Step back, you’ll see the picture better from there

Unmotivated? Stuck in a rut? Need a break? Can’t seem to find your rhythm?

Treadmills. Our lives are like treadmills. One second, we’re jogging, keeping a steady pace, and feeling good. Feeling great actually. The next second, the speed increases, the incline steepens, our heart rate goes through the roof aaaannd we’re off.  On our arses. As the treadmill races forwards leaving us to sit and wonder how our legs gave way? And who has seen?

Is it any wonder we avoid cardio?

In this situation, most people tend to jump up. They rush back to the treadmill and run. And run. And run. They run themselves silly trying to make up for the mistake they just made. Ultimately, this is determination. It demonstrates their passion, their willingness to overcome bumps in the road and their drive to succeed. I love this attitude but sometimes, it is better to just stop.

As we lay there… burnt, bruised and shaken, we can really see everything. We can see the treadmill keeping the pace. We can see the other runners delighted that they haven’t fallen. Smiling at your misfortune. But we can also hear the noise of heavy feet as they continue to plod through their daily routine.

This time spent lying on the floor can often be our most beneficial as we can see the people running are not actually going anywhere. They’re stationary. They’re in the same place. They’re busting a gut but getting nowhere. The argument can be made that they are doing something, and this is better than nothing, that is for sure.

But would you rather be running hard and hardly moving? Or hardly running and constantly moving?

That’s the question.

I think our reaction to these situations has a huge impact on our future selves. How we react says a lot about the people we are, or we claim to be. Successful people talk about breaks quite regularly. They see these periods as time to relax, to reassess and to recalculate. Then, they return more efficient than ever. Bringing with them new ideas, new goals and new motivations. They are ever progressive and incorporate breaks to their advantage.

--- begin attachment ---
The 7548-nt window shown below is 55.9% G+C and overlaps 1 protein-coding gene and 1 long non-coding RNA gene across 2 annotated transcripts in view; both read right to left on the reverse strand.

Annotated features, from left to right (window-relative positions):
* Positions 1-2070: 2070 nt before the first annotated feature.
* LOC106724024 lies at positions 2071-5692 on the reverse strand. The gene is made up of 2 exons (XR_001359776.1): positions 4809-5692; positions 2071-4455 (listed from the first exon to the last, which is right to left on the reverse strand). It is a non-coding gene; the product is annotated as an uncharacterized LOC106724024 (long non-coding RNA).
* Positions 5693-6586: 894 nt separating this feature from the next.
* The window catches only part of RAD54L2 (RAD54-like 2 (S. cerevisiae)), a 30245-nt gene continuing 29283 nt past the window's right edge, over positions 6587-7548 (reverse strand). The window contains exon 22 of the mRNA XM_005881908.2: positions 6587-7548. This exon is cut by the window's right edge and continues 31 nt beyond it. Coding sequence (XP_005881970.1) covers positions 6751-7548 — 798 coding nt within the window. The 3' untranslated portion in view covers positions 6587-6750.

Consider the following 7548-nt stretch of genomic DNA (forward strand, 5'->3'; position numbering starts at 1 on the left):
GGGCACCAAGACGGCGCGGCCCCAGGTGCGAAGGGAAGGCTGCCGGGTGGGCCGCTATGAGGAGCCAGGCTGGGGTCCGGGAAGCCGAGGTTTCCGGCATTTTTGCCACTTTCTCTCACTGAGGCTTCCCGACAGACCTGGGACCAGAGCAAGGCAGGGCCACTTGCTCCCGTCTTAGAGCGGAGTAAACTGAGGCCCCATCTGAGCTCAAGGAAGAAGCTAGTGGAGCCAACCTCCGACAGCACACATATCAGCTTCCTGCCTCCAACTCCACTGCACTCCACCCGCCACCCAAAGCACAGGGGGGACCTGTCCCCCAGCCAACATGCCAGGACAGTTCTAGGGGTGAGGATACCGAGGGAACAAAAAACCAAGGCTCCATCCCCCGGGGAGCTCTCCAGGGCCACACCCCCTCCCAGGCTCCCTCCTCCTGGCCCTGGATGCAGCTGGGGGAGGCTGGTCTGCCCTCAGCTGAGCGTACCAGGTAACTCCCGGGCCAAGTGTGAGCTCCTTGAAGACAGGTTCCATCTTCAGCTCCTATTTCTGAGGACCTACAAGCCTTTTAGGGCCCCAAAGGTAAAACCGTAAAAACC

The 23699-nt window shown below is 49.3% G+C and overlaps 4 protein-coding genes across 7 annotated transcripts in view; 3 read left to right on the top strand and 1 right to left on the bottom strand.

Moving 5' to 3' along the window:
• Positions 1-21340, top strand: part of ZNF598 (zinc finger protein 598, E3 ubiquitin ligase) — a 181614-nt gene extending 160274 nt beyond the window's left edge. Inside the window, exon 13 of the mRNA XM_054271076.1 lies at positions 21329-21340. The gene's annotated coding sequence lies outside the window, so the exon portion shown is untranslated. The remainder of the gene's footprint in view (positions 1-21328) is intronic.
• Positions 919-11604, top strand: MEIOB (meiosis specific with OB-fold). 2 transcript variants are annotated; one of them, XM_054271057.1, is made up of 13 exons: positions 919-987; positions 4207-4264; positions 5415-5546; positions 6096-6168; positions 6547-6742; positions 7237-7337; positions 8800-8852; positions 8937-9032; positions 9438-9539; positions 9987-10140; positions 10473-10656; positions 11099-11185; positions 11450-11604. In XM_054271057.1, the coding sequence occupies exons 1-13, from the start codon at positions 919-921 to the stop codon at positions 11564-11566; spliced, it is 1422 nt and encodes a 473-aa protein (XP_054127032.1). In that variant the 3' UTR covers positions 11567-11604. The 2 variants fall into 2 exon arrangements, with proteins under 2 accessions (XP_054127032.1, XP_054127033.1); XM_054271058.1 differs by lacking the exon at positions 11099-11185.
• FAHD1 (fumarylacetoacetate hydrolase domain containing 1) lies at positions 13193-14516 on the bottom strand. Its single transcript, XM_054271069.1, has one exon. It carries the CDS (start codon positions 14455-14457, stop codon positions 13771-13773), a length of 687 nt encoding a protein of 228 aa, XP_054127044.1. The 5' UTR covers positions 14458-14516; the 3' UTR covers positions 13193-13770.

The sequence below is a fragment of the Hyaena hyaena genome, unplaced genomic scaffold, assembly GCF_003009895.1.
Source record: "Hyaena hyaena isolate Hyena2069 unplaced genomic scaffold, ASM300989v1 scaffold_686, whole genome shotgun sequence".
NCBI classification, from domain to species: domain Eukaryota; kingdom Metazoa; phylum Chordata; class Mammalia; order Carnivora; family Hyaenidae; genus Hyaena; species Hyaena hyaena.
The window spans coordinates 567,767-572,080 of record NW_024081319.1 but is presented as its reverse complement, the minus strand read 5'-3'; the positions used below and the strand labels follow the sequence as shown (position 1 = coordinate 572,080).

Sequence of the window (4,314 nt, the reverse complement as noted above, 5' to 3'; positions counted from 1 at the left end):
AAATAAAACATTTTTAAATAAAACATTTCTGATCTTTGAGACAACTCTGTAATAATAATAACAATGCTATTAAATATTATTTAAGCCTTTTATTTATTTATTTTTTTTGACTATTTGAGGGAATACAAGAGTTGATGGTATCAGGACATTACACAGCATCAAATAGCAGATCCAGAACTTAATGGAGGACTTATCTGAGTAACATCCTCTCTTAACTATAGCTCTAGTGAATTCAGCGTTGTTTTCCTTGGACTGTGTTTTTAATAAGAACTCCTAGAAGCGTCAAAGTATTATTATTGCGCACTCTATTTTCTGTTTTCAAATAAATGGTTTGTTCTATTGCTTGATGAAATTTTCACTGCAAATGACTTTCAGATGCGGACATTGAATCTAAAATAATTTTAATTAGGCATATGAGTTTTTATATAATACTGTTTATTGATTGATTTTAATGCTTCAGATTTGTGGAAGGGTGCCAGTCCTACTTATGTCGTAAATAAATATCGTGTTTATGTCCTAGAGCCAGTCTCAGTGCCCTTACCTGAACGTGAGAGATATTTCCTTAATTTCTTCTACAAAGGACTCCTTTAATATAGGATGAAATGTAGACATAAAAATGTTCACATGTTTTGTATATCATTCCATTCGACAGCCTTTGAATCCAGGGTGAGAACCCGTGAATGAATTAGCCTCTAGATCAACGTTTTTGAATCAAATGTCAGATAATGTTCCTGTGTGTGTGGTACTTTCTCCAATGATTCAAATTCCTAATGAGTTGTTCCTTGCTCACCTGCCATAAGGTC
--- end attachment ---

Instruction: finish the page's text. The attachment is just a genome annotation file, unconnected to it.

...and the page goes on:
We, on the other hand, look at breaks in our routine as negative. They are times when we are unable to do what we ‘should’ be doing. Times when our motivation is lacking. Times when we have let all the balls drop after juggling them for so long. But yet, these periods seem counter-intuitive?

We’ve had treadmills… so now, let’s have cars!

Fast and Furious. This is me. I’m driving. I’m changing gears. I’m going faster. I’m changing gears again. I’m driving an okay’ish car. I’m changing again. Is this even possible. Faster. Gear change. Faster. Gear change. Faster. Faster. All this time, I’ve been focusing on the gears and I haven’t looked up. Now I’m in the dark. I’ve no idea where I am, how far I’ve gone, what direction I’m heading or how much petrol is in the tank? This has to end badly, right?